But luckily there are still cars for people like us that enjoy driving, Mazda has a complete lineup and there's the Scion FRS and Subaru BRZ. Its a good time for cars IMO.

    I miss having a manual though, need to eventually swap one into my BMW wagon.

    @sscultima that's very funny. I wonder how much it costs to repair when one of those systems fail. I'd hate to see the bill. I honestly wonder how many people think its the holy grail of laziness and just plow into someone else anyways and try to blame the car.
    Reply
  • blackcat357
    Its not that i inherently have a problem with these technologies. Its this one simple question that gets me.

    How long will it be until the Government makes all these "aides" MANDATORY

    Think Will Smith in I ROBOT. Cars drive themselves and manual mode is frowned upon if not actually illegal.
    Reply
  • tuanies
    Yea, I'm not fond of the NHTSA trying to make back-up cameras mandatory either. I find them a nicety, not a necessity especially with how much cars cost nowadays. Most importantly they won't prevent anything if the person behind the wheel is a moron and won't use it, ie the lady that backed over her daughter because she heard the door close and assumed her daughter was in the car and didn't bother turning her head to make sure the kids were all in and buckled up. She still managed to back over and kill her child despite having the back-up proximity sensors on her Escalade.

    You can't govern idiots or try to force technology on them.
    Reply
  • kevinherring
    $3/gallon? $3/gallon???? My heart bleeds for you

    What I wouldn't give for $3/gallon. Just over $9/gallon here in blighty. 1992 was the last time we had such prices. :-)
    Reply
  • mansfield
    kevinherring$3/gallon? $3/gallon???? My heart bleeds for youWhat I wouldn't give for $3/gallon. Just over $9/gallon here in blighty. 1992 was the last time we had such prices. :-)$9 USD? I think you should do a conversion. and in florida where I live it's around $4 a gallon
    Reply
  • MU_Engineer
    Anything that takes the driver's eyes away from the path of the vehicle, their attention away from driving, and results in an unpredictable response from the vehicle is a very bad, very unsafe thing to have in a vehicle. The backup cameras are one such thing as you must be looking forward to use them, while the vehicle is traveling in reverse. That is a great recipe to back right into the path of another vehicle that was outside of the limited camera range/angle. All of the "infotainment" stuff is another distraction in a lot of cases- you are fiddling with it and not keeping your eyes on the road in most cases. The absolute worst is the "eco pedal" here. Pushing the throttle and getting a variable response dependent on the whims of the computer is very dangerous. You don't get enough warning in emergency situations to think about "oh, I need to go through the vehicle menu to disable the Eco Pedal, and then I can try to avoid hitting that guy who merged into my lane going 30 under the limit while not being hit by oncoming traffic." A fully self-driving car would be even worse as you would be paying NO attention in most cases to the driving. If it has a hiccup, you will crash before you even know what happened.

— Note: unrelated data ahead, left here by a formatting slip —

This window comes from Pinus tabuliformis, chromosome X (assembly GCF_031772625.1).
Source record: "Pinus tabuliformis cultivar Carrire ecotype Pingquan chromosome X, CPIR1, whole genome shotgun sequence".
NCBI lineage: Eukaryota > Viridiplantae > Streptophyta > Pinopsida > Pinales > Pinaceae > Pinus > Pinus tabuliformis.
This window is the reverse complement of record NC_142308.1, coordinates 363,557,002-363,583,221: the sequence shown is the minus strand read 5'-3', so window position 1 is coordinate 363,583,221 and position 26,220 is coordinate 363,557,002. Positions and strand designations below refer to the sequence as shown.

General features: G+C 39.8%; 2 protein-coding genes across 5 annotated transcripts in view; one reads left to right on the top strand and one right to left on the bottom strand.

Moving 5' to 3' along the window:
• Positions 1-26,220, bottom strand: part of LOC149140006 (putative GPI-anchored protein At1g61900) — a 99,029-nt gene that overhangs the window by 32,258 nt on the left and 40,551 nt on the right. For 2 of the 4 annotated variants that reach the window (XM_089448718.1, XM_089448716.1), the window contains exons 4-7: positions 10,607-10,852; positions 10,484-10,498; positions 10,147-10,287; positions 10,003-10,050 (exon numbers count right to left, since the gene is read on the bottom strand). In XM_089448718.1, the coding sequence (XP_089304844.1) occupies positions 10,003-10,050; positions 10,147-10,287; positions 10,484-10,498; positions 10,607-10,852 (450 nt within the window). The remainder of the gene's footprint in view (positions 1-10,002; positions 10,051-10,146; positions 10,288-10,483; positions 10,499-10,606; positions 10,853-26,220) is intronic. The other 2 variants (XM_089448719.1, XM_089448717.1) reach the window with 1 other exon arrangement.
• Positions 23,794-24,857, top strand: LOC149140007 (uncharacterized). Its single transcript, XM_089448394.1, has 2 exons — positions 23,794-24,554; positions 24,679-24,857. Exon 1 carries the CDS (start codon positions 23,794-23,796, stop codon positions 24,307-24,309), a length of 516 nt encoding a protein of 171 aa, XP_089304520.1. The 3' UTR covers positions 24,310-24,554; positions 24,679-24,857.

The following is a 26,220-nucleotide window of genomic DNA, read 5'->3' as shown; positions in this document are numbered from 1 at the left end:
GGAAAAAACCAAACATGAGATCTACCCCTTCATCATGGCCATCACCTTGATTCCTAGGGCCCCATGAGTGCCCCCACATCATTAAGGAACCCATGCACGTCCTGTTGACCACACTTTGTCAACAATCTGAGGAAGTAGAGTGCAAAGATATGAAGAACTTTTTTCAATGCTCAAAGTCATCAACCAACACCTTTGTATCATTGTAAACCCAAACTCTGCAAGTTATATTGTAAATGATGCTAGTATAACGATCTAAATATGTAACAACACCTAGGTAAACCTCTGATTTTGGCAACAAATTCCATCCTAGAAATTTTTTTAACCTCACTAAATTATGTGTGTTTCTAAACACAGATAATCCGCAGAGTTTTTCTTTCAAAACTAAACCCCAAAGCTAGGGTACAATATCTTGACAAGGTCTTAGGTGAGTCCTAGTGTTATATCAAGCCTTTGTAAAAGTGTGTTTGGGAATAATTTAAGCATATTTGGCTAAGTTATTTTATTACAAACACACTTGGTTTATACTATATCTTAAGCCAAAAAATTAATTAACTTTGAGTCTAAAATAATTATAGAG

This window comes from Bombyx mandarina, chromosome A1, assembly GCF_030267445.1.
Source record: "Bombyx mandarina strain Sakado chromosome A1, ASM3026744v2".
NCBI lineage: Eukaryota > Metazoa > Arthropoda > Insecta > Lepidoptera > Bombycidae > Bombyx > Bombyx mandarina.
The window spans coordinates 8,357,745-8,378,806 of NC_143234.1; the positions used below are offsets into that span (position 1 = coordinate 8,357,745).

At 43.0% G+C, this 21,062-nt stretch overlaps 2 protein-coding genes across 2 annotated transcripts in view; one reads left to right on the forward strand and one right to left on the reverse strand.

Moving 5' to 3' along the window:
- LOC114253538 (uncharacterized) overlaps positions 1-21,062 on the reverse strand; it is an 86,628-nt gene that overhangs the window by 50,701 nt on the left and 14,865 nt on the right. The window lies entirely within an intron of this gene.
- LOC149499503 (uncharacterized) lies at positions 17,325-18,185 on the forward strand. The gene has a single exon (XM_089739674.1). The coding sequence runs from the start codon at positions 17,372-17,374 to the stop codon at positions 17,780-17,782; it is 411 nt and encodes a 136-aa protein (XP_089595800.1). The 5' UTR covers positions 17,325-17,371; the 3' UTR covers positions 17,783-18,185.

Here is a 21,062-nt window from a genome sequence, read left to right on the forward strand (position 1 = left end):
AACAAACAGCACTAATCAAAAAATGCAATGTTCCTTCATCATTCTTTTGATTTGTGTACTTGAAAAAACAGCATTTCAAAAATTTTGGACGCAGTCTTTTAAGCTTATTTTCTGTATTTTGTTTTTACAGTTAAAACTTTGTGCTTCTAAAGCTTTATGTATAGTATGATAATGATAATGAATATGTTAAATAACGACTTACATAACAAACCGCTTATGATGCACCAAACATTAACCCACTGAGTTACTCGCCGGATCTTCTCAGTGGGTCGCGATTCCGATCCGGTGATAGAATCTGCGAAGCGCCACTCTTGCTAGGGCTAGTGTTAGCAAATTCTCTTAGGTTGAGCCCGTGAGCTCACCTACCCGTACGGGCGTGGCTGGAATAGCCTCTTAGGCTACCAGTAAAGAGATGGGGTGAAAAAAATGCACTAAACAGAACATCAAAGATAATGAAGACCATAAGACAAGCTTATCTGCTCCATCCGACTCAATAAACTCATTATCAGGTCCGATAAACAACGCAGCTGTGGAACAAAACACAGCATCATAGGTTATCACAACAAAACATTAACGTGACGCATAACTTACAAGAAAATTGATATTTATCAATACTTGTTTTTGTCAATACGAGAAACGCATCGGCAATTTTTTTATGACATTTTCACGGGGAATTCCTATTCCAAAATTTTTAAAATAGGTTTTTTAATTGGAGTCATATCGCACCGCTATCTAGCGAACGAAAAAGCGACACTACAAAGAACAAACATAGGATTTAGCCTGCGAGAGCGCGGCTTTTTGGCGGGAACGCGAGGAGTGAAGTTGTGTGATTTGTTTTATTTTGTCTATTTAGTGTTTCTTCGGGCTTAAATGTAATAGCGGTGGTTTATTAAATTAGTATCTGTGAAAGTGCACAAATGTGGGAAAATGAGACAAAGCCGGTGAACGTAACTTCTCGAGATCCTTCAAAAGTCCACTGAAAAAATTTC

Reply
  • tuanies
    10448613 said:
    Anything that takes the driver's eyes away from the path of the vehicle, their attention away from driving, and results in an unpredictable response from the vehicle is a very bad, very unsafe thing to have in a vehicle. The backup cameras are one such thing as you must be looking forward to use them, while the vehicle is traveling in reverse. That is a great recipe to back right into the path of another vehicle that was outside of the limited camera range/angle. All of the "infotainment" stuff is another distraction in a lot of cases- you are fiddling with it and not keeping your eyes on the road in most cases. The absolute worst is the "eco pedal" here. Pushing the throttle and getting a variable response dependent on the whims of the computer is very dangerous. You don't get enough warning in emergency situations to think about "oh, I need to go through the vehicle menu to disable the Eco Pedal, and then I can try to avoid hitting that guy who merged into my lane going 30 under the limit while not being hit by oncoming traffic." A fully self-driving car would be even worse as you would be paying NO attention in most cases to the driving. If it has a hiccup, you will crash before you even know what happened.

    I didn't even think about the Eco pedal in that way, the response isn't variable, it just provides active resistance again trying to floor it, but that might be an issue when you need to in emergency situations. However, given how terrible drivers on the road are, they usually slam on the brakes to make situations worse at times. But in the argument for the car, it would slow down automatically when the guy merging at 30MPH pulls out :).

    10448612 said:
    $9 USD? I think you should do a conversion. and in florida where I live it's around $4 a gallon

    Its around $3.60 or so for regular in WA, but we have higher taxes but still nowhere near the levels in Europe, but at least you guys get awesome tiny fuel efficient diesel cars :)
    Reply